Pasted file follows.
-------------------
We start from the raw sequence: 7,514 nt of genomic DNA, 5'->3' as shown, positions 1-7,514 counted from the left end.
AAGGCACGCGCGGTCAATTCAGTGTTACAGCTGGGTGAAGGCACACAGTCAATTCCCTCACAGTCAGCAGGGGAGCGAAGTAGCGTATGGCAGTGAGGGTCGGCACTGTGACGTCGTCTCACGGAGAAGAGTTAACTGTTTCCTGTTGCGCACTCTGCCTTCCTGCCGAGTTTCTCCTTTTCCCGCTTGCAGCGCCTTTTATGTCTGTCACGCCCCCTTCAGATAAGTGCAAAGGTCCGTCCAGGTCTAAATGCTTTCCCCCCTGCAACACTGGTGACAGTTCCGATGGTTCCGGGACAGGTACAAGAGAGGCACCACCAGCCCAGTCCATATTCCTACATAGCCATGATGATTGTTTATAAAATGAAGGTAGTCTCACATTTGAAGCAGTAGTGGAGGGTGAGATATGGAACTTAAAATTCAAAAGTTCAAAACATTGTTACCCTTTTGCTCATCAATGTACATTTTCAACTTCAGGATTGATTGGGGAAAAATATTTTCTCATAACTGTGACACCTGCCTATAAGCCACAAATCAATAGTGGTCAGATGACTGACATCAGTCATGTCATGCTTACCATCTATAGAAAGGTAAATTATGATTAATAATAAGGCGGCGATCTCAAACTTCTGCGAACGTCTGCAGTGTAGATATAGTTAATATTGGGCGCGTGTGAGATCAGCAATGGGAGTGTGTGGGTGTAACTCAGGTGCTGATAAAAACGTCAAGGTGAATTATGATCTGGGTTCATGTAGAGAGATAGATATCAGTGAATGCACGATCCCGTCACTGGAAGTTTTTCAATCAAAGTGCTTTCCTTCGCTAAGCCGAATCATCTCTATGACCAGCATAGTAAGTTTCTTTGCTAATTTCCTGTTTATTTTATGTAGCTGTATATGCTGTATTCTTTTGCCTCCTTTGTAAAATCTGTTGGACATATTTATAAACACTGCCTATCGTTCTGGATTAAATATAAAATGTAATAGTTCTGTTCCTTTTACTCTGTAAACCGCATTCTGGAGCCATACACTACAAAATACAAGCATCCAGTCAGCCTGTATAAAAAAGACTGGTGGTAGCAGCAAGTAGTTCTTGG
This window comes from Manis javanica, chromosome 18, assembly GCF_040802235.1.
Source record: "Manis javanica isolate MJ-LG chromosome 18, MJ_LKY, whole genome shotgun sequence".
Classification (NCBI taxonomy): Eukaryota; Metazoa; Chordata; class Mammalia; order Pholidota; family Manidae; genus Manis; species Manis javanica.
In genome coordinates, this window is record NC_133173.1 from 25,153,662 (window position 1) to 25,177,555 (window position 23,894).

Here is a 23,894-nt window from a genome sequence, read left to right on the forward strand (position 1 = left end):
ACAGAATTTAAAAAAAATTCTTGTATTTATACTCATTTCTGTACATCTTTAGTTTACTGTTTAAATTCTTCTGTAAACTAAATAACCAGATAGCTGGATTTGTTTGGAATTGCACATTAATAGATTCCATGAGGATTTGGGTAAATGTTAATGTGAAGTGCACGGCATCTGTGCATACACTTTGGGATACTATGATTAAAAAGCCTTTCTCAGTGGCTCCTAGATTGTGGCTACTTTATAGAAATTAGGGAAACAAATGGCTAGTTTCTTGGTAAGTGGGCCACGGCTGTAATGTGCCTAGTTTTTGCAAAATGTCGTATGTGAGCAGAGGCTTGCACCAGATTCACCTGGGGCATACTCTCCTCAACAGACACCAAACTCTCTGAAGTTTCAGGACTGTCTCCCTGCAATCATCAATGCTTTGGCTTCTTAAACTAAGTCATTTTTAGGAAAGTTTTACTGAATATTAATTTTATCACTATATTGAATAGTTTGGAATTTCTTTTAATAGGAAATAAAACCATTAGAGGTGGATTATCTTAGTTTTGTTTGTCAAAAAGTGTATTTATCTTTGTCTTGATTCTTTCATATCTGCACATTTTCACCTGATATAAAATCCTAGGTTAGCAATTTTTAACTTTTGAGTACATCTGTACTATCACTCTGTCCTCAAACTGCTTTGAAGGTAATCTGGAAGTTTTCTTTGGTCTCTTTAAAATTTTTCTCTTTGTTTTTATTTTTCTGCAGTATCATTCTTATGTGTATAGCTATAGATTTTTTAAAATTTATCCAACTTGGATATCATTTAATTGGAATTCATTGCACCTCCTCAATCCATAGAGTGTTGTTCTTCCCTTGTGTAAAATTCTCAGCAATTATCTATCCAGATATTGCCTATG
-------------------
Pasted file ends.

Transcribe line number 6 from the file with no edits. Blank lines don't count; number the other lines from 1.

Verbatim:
In genome coordinates, this window is record NC_133173.1 from 25,153,662 (window position 1) to 25,177,555 (window position 23,894).